“I’m waiting on the software, microphone and all of that,” Clark said. “I’ll go through all the words and record them.”

And will he preserve, in his own voice, some of his favorite curse words?

“Oh, (expletive deleted) yeah!”

Eric Reid presents Colin Kaepernick Ambassador of Conscience Award

Eric Reid presents Colin Kaepernick Ambassador of Conscience Award

AMSTERDAM — Amnesty International gave former NFL quarterback Colin Kaepernick its Ambassador of Conscience Award on Saturday for his kneeling protest of racial injustice that launched a sports movement and might have cost him his job.

Onetime San Francisco 49ers teammate Eric Reid presented Kaepernick with the award during a ceremony in Amsterdam, the capital of the Netherlands.

In his acceptance speech, the award-winner described police killings of African Americans and Latinos in the United States as lawful lynchings.

"Racialized oppression and dehumanization is woven into the very fabric of our nation — the effects of which can be seen in the lawful lynching of black and brown people by the police, and the mass incarceration of black and brown lives in the prison industrial complex," Kaepernick said.

Kaepernick first took a knee during the pre-game playing of the American national anthem when he was with the 49ers in 2016 to protest police brutality.

"How can you stand for the national anthem of a nation that preaches and propagates, 'freedom and justice for all,' that is so unjust to so many of the people living there?" he said at Saturday's award ceremony.

Other players joined his protest in the 2016 season, drawing the ire of President Donald Trump, who called for team owners to fire such players.

In response to the player demonstrations, the NFL agreed to commit $90 million over the next seven years to social justice causes in a plan.

Kaepernick wasn't signed for the 2017 season following his release in San Francisco.

Reid, a safety who is now a free agent, continued Kaepernick's protests by kneeling during the anthem last season. Reid has said he will take a different approach in 2018.

Kaepernick paid tribute to his friend for his own role in the protest movement.

"Eric introducing me for this prestigious award brings me great joy," Kaepernick said. "But I am also pained by the fact that his taking a knee, and demonstrating courage to protect the rights of black and brown people in America, has also led to his ostracization from the NFL when he is widely recognized as one of the best competitors in the game and in the prime of his career."

Amnesty hands its award each year to a person or organization, "dedicated to fighting injustice and using their talents to inspire others."

Amnesty International Secretary General Salil Shetty called Kaepernick "an athlete who is now widely recognized for his activism because of his refusal to ignore or accept racial discrimination."

Previous recipients of the award include anti-Apartheid campaigner and South African President Nelson Mandela and Malala Yousafzai, the Pakistani schoolgirl who campaigned for girls' right to education even after surviving being shot by Taliban militants.

"In truth, this is an award that I share with all of the countless people throughout the world combating the human rights violations of police officers, and their uses of oppressive and excessive force," Kaepernick said.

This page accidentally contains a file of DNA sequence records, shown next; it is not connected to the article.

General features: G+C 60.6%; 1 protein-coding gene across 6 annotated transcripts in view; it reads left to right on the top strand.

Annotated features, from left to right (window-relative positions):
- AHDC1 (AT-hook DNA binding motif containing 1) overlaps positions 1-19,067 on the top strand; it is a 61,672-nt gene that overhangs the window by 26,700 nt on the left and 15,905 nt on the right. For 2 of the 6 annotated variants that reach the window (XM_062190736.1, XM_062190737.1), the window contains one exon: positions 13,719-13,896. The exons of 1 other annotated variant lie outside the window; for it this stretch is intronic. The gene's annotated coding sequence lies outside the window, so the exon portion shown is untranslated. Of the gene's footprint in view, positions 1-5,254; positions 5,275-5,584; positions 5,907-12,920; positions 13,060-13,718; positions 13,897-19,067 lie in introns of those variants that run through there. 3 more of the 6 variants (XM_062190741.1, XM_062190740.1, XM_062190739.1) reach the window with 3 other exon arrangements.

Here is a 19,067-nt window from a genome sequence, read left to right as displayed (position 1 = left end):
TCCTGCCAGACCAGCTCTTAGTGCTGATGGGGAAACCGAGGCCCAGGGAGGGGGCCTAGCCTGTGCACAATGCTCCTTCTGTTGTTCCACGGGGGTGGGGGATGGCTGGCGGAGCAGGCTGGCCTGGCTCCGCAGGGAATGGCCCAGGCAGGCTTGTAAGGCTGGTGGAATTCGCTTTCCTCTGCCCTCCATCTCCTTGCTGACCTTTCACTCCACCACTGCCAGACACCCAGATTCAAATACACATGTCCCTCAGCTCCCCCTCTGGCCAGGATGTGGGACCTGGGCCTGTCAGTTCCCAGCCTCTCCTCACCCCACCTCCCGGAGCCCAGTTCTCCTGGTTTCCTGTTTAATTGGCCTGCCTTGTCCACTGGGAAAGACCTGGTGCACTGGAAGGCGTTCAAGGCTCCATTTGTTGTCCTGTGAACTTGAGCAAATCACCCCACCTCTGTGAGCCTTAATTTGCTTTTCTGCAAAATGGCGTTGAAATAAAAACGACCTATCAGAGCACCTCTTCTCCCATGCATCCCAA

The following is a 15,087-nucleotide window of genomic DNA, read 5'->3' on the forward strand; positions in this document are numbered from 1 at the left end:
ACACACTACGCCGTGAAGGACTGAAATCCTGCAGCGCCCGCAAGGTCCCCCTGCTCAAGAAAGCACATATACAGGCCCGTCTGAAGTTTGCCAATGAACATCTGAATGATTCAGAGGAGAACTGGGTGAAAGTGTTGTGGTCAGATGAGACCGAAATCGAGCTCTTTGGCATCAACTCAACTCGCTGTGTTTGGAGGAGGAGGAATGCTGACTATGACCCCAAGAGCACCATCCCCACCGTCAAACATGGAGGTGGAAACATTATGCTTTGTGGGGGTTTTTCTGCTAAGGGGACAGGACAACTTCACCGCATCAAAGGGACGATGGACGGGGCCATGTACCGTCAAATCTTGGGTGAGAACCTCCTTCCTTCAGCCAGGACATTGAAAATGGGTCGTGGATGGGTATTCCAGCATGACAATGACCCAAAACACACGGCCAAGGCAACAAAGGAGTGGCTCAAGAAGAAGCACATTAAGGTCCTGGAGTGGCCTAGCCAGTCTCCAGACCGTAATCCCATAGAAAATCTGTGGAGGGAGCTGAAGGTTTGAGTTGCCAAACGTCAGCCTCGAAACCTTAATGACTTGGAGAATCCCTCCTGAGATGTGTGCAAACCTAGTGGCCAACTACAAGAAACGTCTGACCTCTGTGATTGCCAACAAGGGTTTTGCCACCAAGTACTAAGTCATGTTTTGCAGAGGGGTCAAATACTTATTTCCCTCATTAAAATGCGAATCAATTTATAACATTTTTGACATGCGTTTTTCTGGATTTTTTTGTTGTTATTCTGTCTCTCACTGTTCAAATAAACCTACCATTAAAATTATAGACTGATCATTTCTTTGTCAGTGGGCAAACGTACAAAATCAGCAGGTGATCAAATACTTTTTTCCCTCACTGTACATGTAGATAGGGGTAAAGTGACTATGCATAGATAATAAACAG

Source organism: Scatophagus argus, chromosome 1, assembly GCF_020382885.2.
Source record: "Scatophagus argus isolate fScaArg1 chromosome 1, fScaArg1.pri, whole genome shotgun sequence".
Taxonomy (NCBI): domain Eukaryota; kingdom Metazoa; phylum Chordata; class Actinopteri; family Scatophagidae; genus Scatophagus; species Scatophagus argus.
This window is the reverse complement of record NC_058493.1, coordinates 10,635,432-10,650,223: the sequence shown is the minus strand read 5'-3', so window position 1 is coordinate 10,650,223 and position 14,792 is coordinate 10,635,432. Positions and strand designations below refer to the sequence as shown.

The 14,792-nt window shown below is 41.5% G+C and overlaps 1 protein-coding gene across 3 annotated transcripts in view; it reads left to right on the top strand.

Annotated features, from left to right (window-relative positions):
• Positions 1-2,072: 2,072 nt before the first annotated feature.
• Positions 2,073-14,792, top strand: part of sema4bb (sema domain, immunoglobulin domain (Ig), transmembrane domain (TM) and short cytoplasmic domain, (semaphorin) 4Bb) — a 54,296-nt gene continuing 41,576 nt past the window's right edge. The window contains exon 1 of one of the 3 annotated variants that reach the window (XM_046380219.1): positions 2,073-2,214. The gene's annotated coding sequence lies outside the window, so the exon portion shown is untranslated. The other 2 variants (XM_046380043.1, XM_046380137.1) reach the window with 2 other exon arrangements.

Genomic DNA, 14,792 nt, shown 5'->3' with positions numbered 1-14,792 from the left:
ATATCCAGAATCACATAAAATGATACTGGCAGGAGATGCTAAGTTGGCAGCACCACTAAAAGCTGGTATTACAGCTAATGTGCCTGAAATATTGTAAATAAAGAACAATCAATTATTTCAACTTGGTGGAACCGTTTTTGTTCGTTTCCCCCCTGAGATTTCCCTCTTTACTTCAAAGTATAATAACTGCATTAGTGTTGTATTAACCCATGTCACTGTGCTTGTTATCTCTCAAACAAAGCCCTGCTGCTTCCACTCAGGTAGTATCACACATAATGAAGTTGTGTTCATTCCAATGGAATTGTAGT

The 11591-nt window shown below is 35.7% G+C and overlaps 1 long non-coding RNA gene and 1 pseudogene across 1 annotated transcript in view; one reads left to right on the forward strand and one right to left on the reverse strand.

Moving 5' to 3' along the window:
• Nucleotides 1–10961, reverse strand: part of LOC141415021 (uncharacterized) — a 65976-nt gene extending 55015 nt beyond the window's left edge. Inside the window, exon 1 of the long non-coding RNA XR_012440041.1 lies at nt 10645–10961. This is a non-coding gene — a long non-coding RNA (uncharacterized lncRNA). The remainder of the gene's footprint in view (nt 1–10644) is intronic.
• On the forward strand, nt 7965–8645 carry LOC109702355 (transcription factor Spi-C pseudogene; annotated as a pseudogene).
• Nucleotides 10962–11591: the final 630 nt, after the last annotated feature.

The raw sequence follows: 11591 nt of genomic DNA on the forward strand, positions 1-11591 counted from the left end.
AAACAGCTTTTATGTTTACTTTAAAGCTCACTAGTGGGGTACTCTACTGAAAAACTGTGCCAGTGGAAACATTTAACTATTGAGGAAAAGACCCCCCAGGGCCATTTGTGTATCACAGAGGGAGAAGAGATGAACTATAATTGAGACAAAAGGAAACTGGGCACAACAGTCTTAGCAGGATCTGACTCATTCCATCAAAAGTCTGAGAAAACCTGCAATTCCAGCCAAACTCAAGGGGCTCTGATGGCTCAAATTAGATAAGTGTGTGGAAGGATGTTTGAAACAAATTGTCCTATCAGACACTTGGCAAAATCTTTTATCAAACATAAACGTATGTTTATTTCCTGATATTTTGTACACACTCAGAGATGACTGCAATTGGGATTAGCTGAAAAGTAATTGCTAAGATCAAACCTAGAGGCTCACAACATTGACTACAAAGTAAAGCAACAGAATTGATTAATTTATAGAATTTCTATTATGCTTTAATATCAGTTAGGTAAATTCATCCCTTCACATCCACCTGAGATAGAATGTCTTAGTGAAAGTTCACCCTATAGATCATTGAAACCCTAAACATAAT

Five NFL Draft options if 49ers make first-round trade

Five NFL Draft options if 49ers make first-round trade

The 49ers have their starting and backup quarterbacks on the roster for at least the next three seasons. That luxury opens up their draft options to concentrate on other areas.

Quarterbacks Sam Darnold, Josh Allen, Baker Mayfield and Josh Rosen could be selected within the first eight picks of the draft. If those four quarterbacks are chosen, it means the 49ers will get – at worst – the fifth-ranked player on their draft board.

And if there is still one of those quarterbacks available when the 49ers go on the clock at No. 9 overall, it invites the possibility of a trade-back option.

The 49ers could trade back and still get one of the five players – Tremaine Edmunds, Roquan Smith, Minkah Fitzpatrick, Harold Landry or Marcus Davenport – highlighted as first-round draft options.

But if the 49ers move further back or acquire an additional pick in the first round, here are some of their options...

OT Mike McGlinchey, Notre Dame
The 49ers must start thinking about a time when two new offensive tackles are going to be required. McGlinchey (6-8, 312) began his career at right tackle before shifting to the left side. That versatility could come in handy for the 49ers, as right tackle Trent Brown enters the final year of his contract and might not be back in 2019. Moreover, six-time Pro Bowl left tackle Joe Staley is 34 years old, and it is uncertain how much longer he can play at a high level. McGlinchey has the athleticism that Shanahan covets. He began high school as a tight end and also played on the basketball team.

OT Kolton Miller, UCLA
Miller is an exceptional athlete who should get better and better. He ran the third-fastest time among offensive linemen at the combine and placed near the top of all the other agility drills. Miller started off his college career on the right side before shifting over to protect the blind side of quarterback Josh Rosen. With any offensive lineman the 49ers select, the club could consider having him begin his career at guard before moving him to tackle whenever the need arises.

CB Josh Jackson, Iowa
Jackson was among the 49ers’ final pre-draft visits to Santa Clara. The team needs another cornerback to join presumptive starters Richard Sherman and Ahkello Witherspoon. At 6-0 3/8, Jackson is not as tall as initially advertised, but his style of play and long arms would fit well within the 49ers’ scheme. He has great instincts, as shown by his nation-leading eight interceptions and 26 pass breakups.

WR Calvin Ridley, Alabama
The consensus best wide receiver in the draft could provide Jimmy Garoppolo and Kyle Shanahan with another option in the passing game to join starters Pierre Garçon and Marquise Goodwin. Garçon is the possession receiver and Goodwin is the deep threat. Ridley is versatile and polished, which makes him a nice chess piece to utilize early in his career for specific matchups.

WR Courtland Sutton, SMU
It should be noted that the 49ers like their receiver corps, a group that also includes Trent Taylor, Aldrick Robinson and Kendrick Bourne. But Sutton (6-3, 219) would give the 49ers more size to exploit matchups. He gets high marks off the field. There is no rush to get him out there before he is ready. The 49ers can take their time to develop him, as they would have him under their control contractually for five seasons. He has spent time learning from Anquan Boldin.